A bill that would require children under 14 to wear seat belts has passed the Oklahoma House and is on its way to the state senate.
Right now, children between the ages of 8 and 13 are allowed to ride in the back seat of cars in Oklahoma without buckling up. HB3026 would outlaw that possibility and require parents to secure children under the age of 14 with seat belts.
State Representative Emily Virgin wrote the bill that passed the House last week in a 51–41 vote, and state senator Ervin Yen said he will introduce it to the Senate. He said he was surprised to hear kids could ride in adult seats without safety measures.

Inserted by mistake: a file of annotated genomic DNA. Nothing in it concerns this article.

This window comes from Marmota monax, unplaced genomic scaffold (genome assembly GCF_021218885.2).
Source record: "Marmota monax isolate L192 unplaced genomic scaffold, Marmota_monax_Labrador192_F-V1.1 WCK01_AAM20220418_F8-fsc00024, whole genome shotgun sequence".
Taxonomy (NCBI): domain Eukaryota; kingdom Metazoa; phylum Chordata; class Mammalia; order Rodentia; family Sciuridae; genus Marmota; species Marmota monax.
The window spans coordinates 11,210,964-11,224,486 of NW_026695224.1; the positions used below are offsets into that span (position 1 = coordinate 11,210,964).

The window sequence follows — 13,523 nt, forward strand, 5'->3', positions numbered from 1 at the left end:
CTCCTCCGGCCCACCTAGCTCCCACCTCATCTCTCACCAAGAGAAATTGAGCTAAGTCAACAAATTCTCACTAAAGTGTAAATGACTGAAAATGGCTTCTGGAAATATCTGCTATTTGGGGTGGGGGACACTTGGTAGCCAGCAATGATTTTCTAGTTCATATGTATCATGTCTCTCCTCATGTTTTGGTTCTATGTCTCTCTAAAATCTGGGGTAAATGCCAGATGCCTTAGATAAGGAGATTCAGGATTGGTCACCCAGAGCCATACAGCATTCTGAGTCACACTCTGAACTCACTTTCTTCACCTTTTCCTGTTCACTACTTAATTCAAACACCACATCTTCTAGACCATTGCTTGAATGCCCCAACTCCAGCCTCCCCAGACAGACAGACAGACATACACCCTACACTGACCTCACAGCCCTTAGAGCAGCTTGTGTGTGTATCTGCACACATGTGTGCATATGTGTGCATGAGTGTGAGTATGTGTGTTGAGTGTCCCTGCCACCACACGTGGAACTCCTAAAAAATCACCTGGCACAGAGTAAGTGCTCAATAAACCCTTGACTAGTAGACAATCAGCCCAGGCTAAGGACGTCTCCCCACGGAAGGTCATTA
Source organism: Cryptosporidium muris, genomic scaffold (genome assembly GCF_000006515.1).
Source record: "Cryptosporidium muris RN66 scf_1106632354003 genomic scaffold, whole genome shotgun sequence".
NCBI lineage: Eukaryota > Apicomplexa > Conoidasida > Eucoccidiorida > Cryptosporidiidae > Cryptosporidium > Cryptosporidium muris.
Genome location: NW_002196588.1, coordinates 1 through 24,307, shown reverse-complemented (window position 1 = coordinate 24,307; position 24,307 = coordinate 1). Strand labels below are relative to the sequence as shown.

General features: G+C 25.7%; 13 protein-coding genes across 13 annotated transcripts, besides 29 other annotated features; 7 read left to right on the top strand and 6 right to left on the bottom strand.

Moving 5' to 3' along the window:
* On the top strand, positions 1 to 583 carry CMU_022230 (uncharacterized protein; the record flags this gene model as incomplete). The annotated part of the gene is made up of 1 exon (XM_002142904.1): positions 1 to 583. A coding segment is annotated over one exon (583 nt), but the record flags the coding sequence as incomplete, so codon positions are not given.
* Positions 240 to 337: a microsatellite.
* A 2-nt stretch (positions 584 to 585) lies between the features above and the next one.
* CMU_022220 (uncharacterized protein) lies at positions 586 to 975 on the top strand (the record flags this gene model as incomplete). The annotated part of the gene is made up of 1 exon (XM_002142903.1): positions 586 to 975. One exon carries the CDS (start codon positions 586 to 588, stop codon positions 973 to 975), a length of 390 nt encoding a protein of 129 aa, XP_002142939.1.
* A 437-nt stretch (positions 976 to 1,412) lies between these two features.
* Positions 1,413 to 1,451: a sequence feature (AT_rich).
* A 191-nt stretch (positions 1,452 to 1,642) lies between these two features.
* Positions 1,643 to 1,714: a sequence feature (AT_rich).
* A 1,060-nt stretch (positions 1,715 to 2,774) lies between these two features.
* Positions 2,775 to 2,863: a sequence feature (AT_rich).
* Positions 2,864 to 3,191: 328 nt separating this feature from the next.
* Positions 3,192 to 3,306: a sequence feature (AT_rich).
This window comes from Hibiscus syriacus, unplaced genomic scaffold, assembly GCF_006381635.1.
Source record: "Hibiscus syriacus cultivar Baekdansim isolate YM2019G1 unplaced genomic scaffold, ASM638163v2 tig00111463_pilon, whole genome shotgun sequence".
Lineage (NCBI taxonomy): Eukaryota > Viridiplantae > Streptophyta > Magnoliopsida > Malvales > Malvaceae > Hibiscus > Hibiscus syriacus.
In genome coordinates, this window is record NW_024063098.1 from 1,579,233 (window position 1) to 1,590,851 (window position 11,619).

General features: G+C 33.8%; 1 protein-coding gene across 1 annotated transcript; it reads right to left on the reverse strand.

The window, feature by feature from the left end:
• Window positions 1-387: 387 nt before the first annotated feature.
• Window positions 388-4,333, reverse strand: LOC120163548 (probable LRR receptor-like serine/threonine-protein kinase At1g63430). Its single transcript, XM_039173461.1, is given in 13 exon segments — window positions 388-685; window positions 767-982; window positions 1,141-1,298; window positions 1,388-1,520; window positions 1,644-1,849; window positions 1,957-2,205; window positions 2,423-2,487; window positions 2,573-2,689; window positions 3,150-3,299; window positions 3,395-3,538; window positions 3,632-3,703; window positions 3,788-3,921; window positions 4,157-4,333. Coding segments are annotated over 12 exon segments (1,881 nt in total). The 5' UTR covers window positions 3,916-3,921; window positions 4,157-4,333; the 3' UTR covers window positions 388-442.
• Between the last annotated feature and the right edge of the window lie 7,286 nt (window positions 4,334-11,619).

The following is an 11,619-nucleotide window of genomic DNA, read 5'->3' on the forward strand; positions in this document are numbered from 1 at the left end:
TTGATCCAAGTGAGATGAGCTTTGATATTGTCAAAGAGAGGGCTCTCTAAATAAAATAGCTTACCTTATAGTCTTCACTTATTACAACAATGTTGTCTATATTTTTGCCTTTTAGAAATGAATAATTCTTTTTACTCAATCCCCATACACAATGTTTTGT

“I said what? That’s crazy! How did that happen? I don’t know. It’s a loophole, I guess,” Yen said, according to Oklahoma’s KFOR.com. “Surely it was not intentional.”
Any kids found in violation wouldn’t be punished—but the law would hit the drivers with a $50 fine.
Data from the Oklahoma Highway Safety Office show that 660 out of the 5,198 children injured or killed in Oklahoma car accidents over the past five years were not wearing seat belts, KFOR.com reports.